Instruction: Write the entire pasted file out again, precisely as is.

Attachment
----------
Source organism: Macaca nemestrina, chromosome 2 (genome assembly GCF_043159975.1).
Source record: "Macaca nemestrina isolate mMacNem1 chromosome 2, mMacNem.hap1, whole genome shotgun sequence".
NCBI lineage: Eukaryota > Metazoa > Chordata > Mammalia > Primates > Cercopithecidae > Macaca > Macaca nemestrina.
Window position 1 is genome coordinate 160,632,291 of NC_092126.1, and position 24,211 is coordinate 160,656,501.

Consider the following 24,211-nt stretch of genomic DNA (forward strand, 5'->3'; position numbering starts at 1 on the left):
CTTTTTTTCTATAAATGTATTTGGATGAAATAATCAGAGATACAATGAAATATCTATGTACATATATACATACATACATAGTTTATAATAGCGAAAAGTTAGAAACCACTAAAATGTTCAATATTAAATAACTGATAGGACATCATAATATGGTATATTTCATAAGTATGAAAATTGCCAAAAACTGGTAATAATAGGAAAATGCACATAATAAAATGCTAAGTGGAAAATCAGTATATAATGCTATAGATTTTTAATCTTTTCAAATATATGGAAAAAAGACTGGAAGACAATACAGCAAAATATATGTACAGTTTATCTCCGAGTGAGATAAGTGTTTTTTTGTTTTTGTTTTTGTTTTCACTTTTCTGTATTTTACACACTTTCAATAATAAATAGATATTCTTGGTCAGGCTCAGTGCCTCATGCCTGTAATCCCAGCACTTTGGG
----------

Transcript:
Source organism: Macaca nemestrina, chromosome 2 (genome assembly GCF_043159975.1).
Source record: "Macaca nemestrina isolate mMacNem1 chromosome 2, mMacNem.hap1, whole genome shotgun sequence".
NCBI lineage: Eukaryota > Metazoa > Chordata > Mammalia > Primates > Cercopithecidae > Macaca > Macaca nemestrina.
Window position 1 is genome coordinate 160,632,291 of NC_092126.1, and position 24,211 is coordinate 160,656,501.

Consider the following 24,211-nt stretch of genomic DNA (forward strand, 5'->3'; position numbering starts at 1 on the left):
CTTTTTTTCTATAAATGTATTTGGATGAAATAATCAGAGATACAATGAAATATCTATGTACATATATACATACATACATAGTTTATAATAGCGAAAAGTTAGAAACCACTAAAATGTTCAATATTAAATAACTGATAGGACATCATAATATGGTATATTTCATAAGTATGAAAATTGCCAAAAACTGGTAATAATAGGAAAATGCACATAATAAAATGCTAAGTGGAAAATCAGTATATAATGCTATAGATTTTTAATCTTTTCAAATATATGGAAAAAAGACTGGAAGACAATACAGCAAAATATATGTACAGTTTATCTCCGAGTGAGATAAGTGTTTTTTTGTTTTTGTTTTTGTTTTCACTTTTCTGTATTTTACACACTTTCAATAATAAATAGATATTCTTGGTCAGGCTCAGTGCCTCATGCCTGTAATCCCAGCACTTTGGG